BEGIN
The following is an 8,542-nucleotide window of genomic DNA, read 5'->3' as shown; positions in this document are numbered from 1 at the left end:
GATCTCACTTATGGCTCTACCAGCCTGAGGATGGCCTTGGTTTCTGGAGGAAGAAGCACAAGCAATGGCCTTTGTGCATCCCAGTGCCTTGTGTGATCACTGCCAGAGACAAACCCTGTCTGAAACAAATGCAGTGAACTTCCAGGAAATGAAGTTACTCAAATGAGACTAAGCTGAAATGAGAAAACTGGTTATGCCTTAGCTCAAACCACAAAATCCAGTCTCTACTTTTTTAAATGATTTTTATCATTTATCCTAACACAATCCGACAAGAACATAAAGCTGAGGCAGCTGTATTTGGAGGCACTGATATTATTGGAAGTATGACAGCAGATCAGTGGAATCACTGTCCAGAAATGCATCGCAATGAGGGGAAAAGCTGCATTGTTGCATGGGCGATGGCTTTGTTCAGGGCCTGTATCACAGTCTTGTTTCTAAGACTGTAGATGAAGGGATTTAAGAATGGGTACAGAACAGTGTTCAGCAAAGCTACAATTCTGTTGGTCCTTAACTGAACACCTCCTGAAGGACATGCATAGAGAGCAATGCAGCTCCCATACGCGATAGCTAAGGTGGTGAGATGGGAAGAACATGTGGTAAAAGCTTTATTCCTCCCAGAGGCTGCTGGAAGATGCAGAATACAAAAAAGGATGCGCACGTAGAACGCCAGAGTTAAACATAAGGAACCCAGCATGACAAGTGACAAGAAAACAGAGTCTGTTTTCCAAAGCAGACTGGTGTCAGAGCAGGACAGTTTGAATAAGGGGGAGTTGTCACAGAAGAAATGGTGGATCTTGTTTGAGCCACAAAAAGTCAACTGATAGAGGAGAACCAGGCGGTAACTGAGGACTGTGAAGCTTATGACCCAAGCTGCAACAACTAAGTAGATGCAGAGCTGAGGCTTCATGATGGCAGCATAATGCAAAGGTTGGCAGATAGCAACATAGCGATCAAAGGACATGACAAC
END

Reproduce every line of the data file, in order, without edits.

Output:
The following is an 8,542-nucleotide window of genomic DNA, read 5'->3' as shown; positions in this document are numbered from 1 at the left end:
GATCTCACTTATGGCTCTACCAGCCTGAGGATGGCCTTGGTTTCTGGAGGAAGAAGCACAAGCAATGGCCTTTGTGCATCCCAGTGCCTTGTGTGATCACTGCCAGAGACAAACCCTGTCTGAAACAAATGCAGTGAACTTCCAGGAAATGAAGTTACTCAAATGAGACTAAGCTGAAATGAGAAAACTGGTTATGCCTTAGCTCAAACCACAAAATCCAGTCTCTACTTTTTTAAATGATTTTTATCATTTATCCTAACACAATCCGACAAGAACATAAAGCTGAGGCAGCTGTATTTGGAGGCACTGATATTATTGGAAGTATGACAGCAGATCAGTGGAATCACTGTCCAGAAATGCATCGCAATGAGGGGAAAAGCTGCATTGTTGCATGGGCGATGGCTTTGTTCAGGGCCTGTATCACAGTCTTGTTTCTAAGACTGTAGATGAAGGGATTTAAGAATGGGTACAGAACAGTGTTCAGCAAAGCTACAATTCTGTTGGTCCTTAACTGAACACCTCCTGAAGGACATGCATAGAGAGCAATGCAGCTCCCATACGCGATAGCTAAGGTGGTGAGATGGGAAGAACATGTGGTAAAAGCTTTATTCCTCCCAGAGGCTGCTGGAAGATGCAGAATACAAAAAAGGATGCGCACGTAGAACGCCAGAGTTAAACATAAGGAACCCAGCATGACAAGTGACAAGAAAACAGAGTCTGTTTTCCAAAGCAGACTGGTGTCAGAGCAGGACAGTTTGAATAAGGGGGAGTTGTCACAGAAGAAATGGTGGATCTTGTTTGAGCCACAAAAAGTCAACTGATAGAGGAGAACCAGGCGGTAACTGAGGACTGTGAAGCTTATGACCCAAGCTGCAACAACTAAGTAGATGCAGAGCTGAGGCTTCATGATGGCAGCATAATGCAAAGGTTGGCAGATAGCAACATAGCGATCAAAGGACATGACAAC